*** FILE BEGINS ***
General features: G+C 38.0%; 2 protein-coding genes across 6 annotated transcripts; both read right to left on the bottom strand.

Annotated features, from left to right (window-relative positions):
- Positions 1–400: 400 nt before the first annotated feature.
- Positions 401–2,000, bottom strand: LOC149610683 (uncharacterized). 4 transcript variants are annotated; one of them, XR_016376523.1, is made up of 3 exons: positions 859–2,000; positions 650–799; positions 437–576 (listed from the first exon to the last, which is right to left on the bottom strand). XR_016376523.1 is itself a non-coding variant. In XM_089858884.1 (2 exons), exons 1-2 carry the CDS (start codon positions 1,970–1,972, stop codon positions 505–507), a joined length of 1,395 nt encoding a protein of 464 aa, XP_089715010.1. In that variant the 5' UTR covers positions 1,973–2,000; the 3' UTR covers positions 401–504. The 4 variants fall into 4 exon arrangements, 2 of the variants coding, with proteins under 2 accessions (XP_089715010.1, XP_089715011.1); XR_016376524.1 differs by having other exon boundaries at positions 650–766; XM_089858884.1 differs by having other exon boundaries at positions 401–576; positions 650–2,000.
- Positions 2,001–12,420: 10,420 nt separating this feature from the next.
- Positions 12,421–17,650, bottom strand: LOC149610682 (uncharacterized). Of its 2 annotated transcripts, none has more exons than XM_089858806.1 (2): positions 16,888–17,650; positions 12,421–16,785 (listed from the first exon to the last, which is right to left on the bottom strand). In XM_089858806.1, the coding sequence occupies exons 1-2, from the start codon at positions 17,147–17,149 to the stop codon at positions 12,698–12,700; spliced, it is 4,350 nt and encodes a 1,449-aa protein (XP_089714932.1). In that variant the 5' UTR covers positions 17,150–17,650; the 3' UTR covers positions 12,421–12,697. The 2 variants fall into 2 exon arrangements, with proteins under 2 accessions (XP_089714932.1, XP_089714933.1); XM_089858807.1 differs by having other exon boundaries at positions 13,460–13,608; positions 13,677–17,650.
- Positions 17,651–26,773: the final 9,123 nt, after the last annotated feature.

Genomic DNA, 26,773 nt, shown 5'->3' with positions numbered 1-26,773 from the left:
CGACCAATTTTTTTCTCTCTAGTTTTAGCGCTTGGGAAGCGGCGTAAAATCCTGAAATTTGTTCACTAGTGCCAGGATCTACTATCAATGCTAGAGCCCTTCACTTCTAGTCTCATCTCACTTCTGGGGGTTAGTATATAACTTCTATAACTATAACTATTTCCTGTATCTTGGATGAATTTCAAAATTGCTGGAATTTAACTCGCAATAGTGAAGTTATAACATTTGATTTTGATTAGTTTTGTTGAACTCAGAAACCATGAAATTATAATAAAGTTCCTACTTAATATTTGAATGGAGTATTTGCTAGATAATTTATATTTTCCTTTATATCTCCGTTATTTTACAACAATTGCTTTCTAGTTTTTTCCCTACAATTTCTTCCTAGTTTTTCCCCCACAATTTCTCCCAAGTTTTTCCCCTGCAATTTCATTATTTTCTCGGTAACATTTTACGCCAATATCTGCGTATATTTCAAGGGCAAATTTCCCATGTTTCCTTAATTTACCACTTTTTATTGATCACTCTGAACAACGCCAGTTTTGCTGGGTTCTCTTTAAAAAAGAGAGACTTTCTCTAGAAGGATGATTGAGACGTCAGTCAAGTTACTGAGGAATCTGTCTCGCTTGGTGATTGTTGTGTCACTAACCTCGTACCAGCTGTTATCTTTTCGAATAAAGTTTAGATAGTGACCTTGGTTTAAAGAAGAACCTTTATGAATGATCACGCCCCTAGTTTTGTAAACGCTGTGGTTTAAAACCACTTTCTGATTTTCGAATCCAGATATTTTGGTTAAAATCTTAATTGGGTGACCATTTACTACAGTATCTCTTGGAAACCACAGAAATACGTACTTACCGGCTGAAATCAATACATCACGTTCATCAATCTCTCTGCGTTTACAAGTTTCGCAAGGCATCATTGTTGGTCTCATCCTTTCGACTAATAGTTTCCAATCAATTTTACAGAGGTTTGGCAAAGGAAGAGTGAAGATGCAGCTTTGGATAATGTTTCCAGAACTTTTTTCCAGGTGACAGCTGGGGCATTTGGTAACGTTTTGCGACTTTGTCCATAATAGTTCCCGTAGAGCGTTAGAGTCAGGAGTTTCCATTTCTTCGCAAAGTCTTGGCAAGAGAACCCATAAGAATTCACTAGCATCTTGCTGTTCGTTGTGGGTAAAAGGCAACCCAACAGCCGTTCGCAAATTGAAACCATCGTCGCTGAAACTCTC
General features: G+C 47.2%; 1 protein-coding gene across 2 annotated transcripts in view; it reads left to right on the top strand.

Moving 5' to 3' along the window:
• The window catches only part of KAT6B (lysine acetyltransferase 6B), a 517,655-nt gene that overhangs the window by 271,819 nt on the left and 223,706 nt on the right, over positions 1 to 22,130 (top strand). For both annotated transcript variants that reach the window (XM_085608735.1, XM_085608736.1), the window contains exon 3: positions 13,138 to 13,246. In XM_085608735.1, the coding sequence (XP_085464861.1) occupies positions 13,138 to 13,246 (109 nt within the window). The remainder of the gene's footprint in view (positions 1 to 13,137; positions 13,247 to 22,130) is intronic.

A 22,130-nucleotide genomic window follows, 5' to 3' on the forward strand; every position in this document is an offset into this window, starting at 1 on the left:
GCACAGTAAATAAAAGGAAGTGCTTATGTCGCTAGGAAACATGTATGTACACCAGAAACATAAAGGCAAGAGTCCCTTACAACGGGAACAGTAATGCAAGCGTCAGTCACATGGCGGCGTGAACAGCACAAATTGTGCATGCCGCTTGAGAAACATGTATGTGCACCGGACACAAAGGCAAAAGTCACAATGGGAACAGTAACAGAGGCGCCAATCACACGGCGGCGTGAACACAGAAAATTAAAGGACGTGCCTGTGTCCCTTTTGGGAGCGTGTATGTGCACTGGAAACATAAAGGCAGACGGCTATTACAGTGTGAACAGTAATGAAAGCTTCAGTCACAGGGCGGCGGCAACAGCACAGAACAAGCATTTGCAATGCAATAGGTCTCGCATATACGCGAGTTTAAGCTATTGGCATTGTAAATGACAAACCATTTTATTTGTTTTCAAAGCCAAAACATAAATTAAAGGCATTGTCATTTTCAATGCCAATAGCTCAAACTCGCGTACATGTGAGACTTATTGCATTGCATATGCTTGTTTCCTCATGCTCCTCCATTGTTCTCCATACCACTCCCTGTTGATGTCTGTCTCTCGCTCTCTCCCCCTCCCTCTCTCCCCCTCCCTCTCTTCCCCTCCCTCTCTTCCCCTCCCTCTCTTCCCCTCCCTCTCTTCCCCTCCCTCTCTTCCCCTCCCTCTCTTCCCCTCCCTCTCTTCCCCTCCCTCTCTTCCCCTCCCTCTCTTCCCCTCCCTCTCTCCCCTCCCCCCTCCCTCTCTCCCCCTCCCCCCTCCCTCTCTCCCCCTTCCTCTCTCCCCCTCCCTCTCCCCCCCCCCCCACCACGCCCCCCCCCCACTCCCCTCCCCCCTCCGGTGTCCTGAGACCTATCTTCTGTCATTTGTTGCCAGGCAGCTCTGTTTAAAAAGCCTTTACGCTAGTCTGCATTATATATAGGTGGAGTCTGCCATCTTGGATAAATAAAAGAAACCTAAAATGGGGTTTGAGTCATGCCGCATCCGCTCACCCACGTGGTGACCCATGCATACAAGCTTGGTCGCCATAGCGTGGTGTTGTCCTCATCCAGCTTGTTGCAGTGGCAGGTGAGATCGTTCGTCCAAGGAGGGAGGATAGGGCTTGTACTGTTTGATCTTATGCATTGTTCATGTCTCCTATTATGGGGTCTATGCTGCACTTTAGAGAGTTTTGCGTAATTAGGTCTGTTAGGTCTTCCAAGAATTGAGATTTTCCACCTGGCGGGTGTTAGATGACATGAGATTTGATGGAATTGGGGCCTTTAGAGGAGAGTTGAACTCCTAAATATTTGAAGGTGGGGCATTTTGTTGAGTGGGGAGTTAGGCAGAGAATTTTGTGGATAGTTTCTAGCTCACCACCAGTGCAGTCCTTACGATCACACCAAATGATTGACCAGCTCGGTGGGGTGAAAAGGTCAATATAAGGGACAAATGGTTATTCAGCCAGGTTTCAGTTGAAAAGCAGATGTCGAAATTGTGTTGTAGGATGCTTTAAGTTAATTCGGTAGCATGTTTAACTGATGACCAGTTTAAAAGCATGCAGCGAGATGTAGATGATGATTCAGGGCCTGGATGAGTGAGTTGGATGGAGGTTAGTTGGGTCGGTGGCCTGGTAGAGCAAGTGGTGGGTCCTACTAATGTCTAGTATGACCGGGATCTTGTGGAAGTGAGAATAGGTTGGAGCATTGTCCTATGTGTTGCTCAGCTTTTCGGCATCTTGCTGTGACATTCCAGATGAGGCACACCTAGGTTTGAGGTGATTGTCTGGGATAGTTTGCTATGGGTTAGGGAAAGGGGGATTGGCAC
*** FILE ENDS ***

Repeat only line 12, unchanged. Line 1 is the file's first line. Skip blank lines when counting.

• The window catches only part of KAT6B (lysine acetyltransferase 6B), a 517,655-nt gene that overhangs the window by 271,819 nt on the left and 223,706 nt on the right, over positions 1 to 22,130 (top strand). For both annotated transcript variants that reach the window (XM_085608735.1, XM_085608736.1), the window contains exon 3: positions 13,138 to 13,246. In XM_085608735.1, the coding sequence (XP_085464861.1) occupies positions 13,138 to 13,246 (109 nt within the window). The remainder of the gene's footprint in view (positions 1 to 13,137; positions 13,247 to 22,130) is intronic.